Leonard Cohen has died at 82, leaving behind his towers of song and a hugely influential legacy built over five decades of an illustrious career that spanned music and literature.

The Canadian singer-songwriter died Nov. 10 at his home in Los Angeles. The news was confirmed with an announcement on his official Facebook page.

“It is with profound sorrow we report that legendary poet, songwriter and artist, Leonard Cohen has passed away. We have lost one of music’s most revered and prolific visionaries. A memorial will take place in Los Angeles at a later date. The family requests privacy during their time of grief.”

Referring to Cohen’s latest studio album — his fourteenth — “You Want It Darker,” his son Adam told Rolling Stone that Cohen “passed away peacefully… with the knowledge that he had completed what he felt was one of his greatest records. … He was writing up until his last moments with his unique brand of humor.”

Reactions from the entertain world, including many from his contemporaries, as well as other, poured in.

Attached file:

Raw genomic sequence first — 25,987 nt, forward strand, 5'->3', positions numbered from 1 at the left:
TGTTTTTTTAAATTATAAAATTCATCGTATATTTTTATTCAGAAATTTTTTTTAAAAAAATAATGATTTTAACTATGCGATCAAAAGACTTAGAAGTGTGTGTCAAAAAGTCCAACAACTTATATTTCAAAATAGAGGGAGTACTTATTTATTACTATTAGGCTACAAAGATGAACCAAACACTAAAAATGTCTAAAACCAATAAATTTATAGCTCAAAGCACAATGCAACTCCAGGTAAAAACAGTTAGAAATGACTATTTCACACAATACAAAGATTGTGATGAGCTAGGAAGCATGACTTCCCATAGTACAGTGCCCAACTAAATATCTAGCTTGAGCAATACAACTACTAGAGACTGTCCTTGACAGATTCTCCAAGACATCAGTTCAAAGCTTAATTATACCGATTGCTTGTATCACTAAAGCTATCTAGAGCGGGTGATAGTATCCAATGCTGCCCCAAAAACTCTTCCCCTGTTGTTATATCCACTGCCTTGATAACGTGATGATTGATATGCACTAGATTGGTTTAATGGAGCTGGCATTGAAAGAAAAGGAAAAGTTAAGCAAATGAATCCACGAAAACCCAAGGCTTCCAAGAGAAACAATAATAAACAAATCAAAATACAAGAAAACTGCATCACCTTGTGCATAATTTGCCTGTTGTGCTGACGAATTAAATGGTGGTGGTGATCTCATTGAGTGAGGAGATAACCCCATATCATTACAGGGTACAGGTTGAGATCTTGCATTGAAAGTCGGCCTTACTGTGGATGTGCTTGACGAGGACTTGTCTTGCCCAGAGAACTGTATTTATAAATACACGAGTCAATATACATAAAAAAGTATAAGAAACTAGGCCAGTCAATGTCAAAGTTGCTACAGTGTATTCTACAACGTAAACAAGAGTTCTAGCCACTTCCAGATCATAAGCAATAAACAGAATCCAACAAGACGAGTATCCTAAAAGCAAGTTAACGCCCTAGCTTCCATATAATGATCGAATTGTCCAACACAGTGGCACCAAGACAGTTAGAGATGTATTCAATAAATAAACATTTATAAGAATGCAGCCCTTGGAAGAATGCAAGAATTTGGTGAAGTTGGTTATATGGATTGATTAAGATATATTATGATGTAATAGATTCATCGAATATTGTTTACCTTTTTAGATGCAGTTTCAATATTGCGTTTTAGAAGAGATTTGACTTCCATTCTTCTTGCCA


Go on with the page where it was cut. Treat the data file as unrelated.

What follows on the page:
Starting with his first album, “Songs of Leonard Cohen,” in 1967, Cohen retained a large audience through the decades even as popularity of most other poet-musicians from the era declined. In the words of journalist Bruce Eder: “One of the most fascinating and enigmatic — if not the most successful — singer/songwriters of the late ‘60s… Second only to Bob Dylan (and perhaps Paul Simon), he commands the attention of critics and younger musicians more firmly than any other musical figure from the ‘60s who is still working in the 21st century, which is all the more remarkable an achievement for someone who didn't even aspire to a musical career until he was in his thirties.”

Born in Westmount, Quebec, in 1934, Cohen learned to play the guitar as a teenager and the early influence of a flamenco guitar teacher made him give up steel strings for nylon, the material he used for the bulk of his music career. The haunting bass voice may have been partly influenced by the association with Nico, who Cohen met while hanging out with Andy Warhol and the Velvet Underground when he visited New York City in 1966.

Cohen’s writing career predates his music. He published his first collection of poetry in 1956 and his first novel in 1963, when he was living in Greece.